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Serial entrepreneur and investor Bruce Croxon, co-founder of Lavalife and rookie investor on Dragons' Den (COURTESY OF CBC TELEVISION)
Serial entrepreneur and investor Bruce Croxon, co-founder of Lavalife and rookie investor on Dragons' Den (COURTESY OF CBC TELEVISION)

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A: First there’s the person’s vibe. At this stage of my life, I need to enjoy the people I’ll be working with, because we’ll be spending a lot of time together. We need to share a common set of core values. You can get a feel for that relatively quickly.

When you’re doing investments on Dragons’ Den, you don’t have much time to make the first level of decision. So if the idea addresses a need in the market, and the person’s vibe and the core values line up, it’s worth putting in some time to see if you can come to terms.

Q: Are you prepped on the pitches before the show?

A: No. They’re very strict. They don’t even let us peer into the room if they need to set up the pitch with a prop.

Q: How long should a verbal pitch be?

A: They call it an elevator pitch for a reason. If you can’t explain the idea in five minutes, you’ve got to refine it. If it’s an interesting pitch and hits some of those initial criteria, you don’t need more than 15 minutes.

Q: What kind of due diligence do you do?

A: We go very deep. It’s ideal if the investment going in is to do more of what’s already been proven and the money is just being used to expand. That’s really where all the diligence is headed. If you want to do something different with the money or trying to prove a concept, that’s where risk comes in. So it’s all about trying to mitigate that risk as best you can.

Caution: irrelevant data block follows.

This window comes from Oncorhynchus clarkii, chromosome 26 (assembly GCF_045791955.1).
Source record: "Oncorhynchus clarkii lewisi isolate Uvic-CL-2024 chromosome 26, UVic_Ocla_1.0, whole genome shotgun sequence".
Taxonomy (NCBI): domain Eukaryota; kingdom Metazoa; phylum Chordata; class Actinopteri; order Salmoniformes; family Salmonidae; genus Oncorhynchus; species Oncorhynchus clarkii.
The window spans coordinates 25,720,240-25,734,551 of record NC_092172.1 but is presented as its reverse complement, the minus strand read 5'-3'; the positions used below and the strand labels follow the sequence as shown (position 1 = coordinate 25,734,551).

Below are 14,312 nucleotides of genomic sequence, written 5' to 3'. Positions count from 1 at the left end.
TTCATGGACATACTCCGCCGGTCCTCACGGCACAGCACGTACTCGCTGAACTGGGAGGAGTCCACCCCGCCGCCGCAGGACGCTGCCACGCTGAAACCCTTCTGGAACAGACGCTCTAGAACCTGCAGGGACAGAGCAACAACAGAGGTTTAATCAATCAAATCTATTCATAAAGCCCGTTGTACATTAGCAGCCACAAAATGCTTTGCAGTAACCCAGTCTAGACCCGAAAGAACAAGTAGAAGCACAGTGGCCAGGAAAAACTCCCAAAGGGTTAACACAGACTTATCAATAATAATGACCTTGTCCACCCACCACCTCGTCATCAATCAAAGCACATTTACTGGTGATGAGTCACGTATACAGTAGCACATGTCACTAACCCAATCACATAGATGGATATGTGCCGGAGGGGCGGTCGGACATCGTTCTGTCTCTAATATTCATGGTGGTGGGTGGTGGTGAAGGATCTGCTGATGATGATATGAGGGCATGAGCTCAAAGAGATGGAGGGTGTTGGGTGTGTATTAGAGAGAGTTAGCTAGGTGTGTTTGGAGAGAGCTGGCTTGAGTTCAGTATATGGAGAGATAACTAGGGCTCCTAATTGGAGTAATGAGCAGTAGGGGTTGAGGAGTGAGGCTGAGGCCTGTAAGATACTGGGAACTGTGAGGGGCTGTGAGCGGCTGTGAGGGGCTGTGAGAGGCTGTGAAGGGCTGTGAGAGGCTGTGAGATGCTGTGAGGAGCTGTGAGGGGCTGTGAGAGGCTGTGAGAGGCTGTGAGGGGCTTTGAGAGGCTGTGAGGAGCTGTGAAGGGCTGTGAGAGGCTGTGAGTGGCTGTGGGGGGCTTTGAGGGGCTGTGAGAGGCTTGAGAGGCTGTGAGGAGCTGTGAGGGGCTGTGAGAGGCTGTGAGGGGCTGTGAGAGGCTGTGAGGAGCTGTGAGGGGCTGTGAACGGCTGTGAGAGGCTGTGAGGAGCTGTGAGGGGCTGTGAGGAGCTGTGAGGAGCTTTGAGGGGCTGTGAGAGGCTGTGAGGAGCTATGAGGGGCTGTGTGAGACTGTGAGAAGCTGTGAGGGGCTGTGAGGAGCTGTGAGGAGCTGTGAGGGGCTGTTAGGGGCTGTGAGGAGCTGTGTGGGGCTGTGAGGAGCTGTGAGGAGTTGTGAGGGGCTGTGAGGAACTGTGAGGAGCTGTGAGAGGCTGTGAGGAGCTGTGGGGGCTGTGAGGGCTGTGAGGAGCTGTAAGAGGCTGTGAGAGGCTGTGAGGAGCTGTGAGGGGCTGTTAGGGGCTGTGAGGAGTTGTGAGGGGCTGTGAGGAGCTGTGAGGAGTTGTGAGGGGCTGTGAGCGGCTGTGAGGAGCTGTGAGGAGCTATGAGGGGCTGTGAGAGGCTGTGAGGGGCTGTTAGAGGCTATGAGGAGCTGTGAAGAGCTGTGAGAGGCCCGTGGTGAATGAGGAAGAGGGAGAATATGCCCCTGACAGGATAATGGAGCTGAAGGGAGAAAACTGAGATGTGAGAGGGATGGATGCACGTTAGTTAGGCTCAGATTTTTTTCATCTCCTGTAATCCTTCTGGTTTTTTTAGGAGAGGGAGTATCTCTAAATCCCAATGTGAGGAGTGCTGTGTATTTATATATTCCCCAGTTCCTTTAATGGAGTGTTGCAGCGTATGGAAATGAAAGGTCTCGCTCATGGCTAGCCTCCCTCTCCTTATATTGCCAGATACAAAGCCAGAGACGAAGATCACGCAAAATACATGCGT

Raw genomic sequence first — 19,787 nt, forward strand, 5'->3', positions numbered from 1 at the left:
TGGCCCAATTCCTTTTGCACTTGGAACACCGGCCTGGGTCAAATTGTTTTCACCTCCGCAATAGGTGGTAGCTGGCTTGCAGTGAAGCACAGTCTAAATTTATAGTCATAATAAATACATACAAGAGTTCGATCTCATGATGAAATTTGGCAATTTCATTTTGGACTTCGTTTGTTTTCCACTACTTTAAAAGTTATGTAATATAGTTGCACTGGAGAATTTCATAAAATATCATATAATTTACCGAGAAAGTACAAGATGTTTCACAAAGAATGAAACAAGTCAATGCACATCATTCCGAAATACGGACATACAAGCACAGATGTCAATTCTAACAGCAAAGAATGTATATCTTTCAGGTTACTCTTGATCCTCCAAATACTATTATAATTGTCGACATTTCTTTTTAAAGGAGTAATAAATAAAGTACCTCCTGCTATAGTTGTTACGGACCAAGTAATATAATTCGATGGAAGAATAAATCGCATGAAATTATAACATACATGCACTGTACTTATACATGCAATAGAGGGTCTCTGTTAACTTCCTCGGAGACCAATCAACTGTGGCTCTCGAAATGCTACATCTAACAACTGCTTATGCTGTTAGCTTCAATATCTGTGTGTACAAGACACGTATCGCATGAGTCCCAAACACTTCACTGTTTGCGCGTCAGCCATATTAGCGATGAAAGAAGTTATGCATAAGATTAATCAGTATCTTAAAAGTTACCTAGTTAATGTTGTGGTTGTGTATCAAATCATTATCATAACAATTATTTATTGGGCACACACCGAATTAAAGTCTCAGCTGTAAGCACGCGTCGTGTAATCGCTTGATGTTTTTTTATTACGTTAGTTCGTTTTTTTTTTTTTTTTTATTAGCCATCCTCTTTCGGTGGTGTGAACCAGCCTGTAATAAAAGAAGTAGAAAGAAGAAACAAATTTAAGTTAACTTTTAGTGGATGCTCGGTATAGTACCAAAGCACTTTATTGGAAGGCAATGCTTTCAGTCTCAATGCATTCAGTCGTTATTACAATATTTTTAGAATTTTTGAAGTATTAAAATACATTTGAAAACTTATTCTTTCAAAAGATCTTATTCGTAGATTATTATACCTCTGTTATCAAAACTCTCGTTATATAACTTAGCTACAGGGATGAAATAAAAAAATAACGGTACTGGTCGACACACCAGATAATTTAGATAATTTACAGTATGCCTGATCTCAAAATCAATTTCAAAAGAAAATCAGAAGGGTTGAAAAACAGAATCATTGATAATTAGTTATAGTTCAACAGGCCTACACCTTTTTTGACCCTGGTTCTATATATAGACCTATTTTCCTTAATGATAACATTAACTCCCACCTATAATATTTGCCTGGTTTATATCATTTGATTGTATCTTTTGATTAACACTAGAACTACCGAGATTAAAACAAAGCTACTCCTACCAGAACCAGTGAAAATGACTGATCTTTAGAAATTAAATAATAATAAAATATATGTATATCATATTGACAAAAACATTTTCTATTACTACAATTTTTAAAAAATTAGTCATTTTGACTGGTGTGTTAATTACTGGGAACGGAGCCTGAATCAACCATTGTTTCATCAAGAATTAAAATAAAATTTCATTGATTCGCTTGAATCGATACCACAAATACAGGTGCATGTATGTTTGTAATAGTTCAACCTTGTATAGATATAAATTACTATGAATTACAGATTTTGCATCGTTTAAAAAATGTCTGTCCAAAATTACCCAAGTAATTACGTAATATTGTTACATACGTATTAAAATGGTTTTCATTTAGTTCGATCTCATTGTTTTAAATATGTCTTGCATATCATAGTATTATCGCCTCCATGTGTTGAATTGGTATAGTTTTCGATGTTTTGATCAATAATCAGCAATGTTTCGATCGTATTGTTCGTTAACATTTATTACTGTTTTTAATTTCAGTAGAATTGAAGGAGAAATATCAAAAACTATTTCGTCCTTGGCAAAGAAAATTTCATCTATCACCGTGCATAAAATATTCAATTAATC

Q: Have many of the deals you’ve made on Dragons’ Den worked out?

A: I’ve held up my hand for 18 deals and am still working on some of them. I’d say I’m going to close on seven or eight.

Q: Why do some deals fail?

A: The most common one for me is the company changing their story once we got into diligence. It could be the valuation has changed in the three weeks since the show was taped. That’s happened to me because some are digital businesses and they’ve just grown that much in the previous month. The entrepreneur’s need may have changed and they need more money than they asked for originally. Other people, I’ve come to believe, don’t want a deal when they come on the show. It’s become a very powerful marketing platform.

Some don’t survive the diligence process because when you get under the covers of some of these businesses, they don’t look as good as they sounded in the seven minutes. If we close seven or eight deals out of 18, that’s a lot higher percentage than real life. In the capital company, we’ll look at 50 to do one.

Q: What turns you off a pitch?

A: Once you take nervousness into account, it comes back to a feel. Sometimes you just smell something isn’t consistent or quite right with the idea or person. It starts with a feeling of how much the entrepreneur has their act together and the kind of person they are. Do they have a good grasp of their numbers? Do they have a realistic idea of what their business is worth? I don’t worry too much about that because Kevin [O’Leary]takes care of it.

Q: What’s your top tip to entrepreneurs making a pitch?

A: Rehearse. Make sure that you can get a stranger to understand it in five minutes or less.

Q: How do you like being a Dragon?

A: My inbox is a lot fuller than I need it to be right now because of it. Ask me in six months. But no regrets yet. I’m a serial entrepreneur. At least I’m spending my time dealing with other dreamers.

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